Weekly roundup

Articles and reports from the past week
“Iran-Turkey-Brazil agreement aims to revive fuel swap deal”

The tripartite agreement signed by Iran, Brazil and Turkey could revive the nuclear fuel swap deal but leaves specific arrangements to be negotiated at a later date. Analysts point out that since the original October agreement, Iran has already enriched its uranium to 20% and is estimated to have increased its LEU stockpile to around 2,300 kg (ISIS, Carnegie Endowment). Iran has also announced that it will continue enriching uranium to 20% despite the new agreement (Guardian). However, some analysts believe that Iranian leaders are now more united in their support for the fuel swap (Council on Foreign Relations).

“US dismisses new agreement, announces draft sanctions”
Washington quickly responded to the tripartite agreement by presenting a draft UN sanctions resolution against Iran. The US response is being seen as a sharp blow to the efforts of Turkey and Brazil (Washington Post, Gary’s Choices) and has also generated criticism at the ongoing NPT Review Conference (Guardian, Acronym Institute).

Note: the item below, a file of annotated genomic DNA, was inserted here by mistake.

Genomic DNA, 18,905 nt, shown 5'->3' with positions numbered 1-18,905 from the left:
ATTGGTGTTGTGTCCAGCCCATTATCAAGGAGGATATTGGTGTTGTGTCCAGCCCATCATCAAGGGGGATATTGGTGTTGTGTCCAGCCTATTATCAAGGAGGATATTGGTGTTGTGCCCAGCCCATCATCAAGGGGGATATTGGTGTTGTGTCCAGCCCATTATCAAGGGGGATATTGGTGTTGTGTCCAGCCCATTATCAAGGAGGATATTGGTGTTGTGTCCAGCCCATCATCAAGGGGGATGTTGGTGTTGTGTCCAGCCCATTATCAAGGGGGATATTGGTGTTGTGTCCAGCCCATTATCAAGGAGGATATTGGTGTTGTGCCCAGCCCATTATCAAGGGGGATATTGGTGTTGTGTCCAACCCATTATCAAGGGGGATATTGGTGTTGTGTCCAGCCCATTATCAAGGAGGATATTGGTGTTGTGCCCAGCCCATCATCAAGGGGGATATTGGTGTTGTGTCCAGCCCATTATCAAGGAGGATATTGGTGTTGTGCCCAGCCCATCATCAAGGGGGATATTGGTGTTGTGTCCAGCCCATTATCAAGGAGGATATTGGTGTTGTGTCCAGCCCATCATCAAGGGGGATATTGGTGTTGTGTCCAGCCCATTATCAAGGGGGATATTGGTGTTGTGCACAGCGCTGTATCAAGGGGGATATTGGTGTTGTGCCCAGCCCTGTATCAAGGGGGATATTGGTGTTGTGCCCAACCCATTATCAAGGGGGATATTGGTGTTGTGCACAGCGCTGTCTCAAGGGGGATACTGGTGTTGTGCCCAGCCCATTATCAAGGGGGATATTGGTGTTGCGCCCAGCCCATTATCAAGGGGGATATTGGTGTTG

The draft resolution is being backed by all P5 members, and some analysts say the provisions have been watered down to gain Russian and Chinese support (Washington Institute for Near East Policy). Iran has stated it could cancel the fuel swap deal if new sanctions are imposed (Reuters).

“Iran deal a high-profile opportunity and risk for Turky, Brazil”
The tripartite agreement is the result of extensive diplomatic efforts by Brazil and Turkey, with the leaders of both states personally visiting Tehran to finalize the deal. Both states are members of the UNSC and are opposing the new sanctions push.
Brazil’s expanding international presence in Africa and the Middle East is being attributed to its long-term aim to establish itself as a representative of developing countries and promote a more equitable world order (Council on Foreign Relations). Turkey is also pursuing an aggressive diplomatic policy to establish itself as a major regional player (Christian Science Monitor, RIA Novosti), but skeptics believe Iran is simply using Turkey and Brazil in a bid to avoid sanctions (Washington Institute for Near East Policy).

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